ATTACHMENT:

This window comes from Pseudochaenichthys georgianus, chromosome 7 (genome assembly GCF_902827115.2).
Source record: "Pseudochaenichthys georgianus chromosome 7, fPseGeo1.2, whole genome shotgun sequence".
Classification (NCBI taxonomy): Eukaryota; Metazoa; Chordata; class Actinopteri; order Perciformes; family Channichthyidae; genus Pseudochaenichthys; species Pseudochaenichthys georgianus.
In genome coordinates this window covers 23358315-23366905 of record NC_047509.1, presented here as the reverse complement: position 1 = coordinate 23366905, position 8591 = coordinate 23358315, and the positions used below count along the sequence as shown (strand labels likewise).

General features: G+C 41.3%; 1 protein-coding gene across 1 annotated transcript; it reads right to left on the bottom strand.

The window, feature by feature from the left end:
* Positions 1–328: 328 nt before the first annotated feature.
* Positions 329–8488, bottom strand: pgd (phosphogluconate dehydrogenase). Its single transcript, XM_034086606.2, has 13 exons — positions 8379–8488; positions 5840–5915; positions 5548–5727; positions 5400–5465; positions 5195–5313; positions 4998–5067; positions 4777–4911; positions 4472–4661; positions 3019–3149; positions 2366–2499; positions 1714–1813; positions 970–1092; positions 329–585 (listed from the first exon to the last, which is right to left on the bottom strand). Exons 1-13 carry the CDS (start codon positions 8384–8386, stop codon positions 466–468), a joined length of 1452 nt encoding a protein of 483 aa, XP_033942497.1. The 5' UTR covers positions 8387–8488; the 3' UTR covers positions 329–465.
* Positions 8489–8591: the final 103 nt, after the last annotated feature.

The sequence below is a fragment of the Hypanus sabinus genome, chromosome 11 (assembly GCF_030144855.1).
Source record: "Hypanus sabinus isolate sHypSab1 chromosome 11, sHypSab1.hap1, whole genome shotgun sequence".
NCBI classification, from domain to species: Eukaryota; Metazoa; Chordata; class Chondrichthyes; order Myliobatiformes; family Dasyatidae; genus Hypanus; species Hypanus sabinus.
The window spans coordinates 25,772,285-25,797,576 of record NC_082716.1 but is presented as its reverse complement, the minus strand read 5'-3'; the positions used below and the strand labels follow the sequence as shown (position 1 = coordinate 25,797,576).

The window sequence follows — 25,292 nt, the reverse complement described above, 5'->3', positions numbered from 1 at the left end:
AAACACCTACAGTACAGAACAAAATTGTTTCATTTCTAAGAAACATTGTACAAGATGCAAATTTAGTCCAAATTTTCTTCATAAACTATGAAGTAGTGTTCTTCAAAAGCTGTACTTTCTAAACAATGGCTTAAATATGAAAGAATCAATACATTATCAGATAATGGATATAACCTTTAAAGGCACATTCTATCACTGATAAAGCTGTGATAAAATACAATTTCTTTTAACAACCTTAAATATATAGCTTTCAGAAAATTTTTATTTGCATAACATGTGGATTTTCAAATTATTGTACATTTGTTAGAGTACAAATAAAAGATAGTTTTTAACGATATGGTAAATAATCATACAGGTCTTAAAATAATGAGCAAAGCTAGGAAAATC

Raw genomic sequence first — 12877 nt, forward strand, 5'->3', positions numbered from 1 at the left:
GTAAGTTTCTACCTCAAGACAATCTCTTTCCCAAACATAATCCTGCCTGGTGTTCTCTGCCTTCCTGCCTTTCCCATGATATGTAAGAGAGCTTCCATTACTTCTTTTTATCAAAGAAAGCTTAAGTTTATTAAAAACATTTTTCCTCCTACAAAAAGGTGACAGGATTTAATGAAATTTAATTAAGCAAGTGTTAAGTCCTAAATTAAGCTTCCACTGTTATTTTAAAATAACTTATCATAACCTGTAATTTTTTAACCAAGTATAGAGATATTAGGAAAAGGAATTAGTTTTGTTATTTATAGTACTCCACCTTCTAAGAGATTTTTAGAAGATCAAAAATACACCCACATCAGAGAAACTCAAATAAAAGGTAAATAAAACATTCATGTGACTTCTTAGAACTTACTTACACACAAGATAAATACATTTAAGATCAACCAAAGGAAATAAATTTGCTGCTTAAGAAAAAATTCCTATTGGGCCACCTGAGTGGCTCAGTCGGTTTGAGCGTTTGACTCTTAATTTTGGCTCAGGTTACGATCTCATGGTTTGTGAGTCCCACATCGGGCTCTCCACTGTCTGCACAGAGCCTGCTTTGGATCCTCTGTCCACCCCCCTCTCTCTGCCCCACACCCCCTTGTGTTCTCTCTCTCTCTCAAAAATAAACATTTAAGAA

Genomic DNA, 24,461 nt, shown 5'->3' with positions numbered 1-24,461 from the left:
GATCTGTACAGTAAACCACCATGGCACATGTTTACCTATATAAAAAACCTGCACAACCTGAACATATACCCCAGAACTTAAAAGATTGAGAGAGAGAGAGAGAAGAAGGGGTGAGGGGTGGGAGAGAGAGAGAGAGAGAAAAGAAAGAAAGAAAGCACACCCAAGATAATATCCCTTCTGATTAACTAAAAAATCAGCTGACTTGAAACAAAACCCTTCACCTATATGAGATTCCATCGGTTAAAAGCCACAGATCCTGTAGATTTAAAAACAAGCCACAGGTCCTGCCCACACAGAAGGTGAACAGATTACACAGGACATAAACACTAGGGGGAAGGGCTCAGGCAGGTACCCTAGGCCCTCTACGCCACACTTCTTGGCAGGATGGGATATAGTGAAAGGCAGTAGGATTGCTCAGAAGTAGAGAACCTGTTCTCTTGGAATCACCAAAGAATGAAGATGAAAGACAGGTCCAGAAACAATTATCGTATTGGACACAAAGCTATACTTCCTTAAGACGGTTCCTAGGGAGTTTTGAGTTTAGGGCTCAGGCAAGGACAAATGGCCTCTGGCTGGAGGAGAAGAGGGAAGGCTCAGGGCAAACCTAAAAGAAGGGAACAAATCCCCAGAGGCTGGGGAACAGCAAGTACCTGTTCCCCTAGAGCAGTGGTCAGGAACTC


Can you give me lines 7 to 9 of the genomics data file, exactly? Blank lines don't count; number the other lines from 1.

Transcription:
* Positions 1–328: 328 nt before the first annotated feature.
* Positions 329–8488, bottom strand: pgd (phosphogluconate dehydrogenase). Its single transcript, XM_034086606.2, has 13 exons — positions 8379–8488; positions 5840–5915; positions 5548–5727; positions 5400–5465; positions 5195–5313; positions 4998–5067; positions 4777–4911; positions 4472–4661; positions 3019–3149; positions 2366–2499; positions 1714–1813; positions 970–1092; positions 329–585 (listed from the first exon to the last, which is right to left on the bottom strand). Exons 1-13 carry the CDS (start codon positions 8384–8386, stop codon positions 466–468), a joined length of 1452 nt encoding a protein of 483 aa, XP_033942497.1. The 5' UTR covers positions 8387–8488; the 3' UTR covers positions 329–465.
* Positions 8489–8591: the final 103 nt, after the last annotated feature.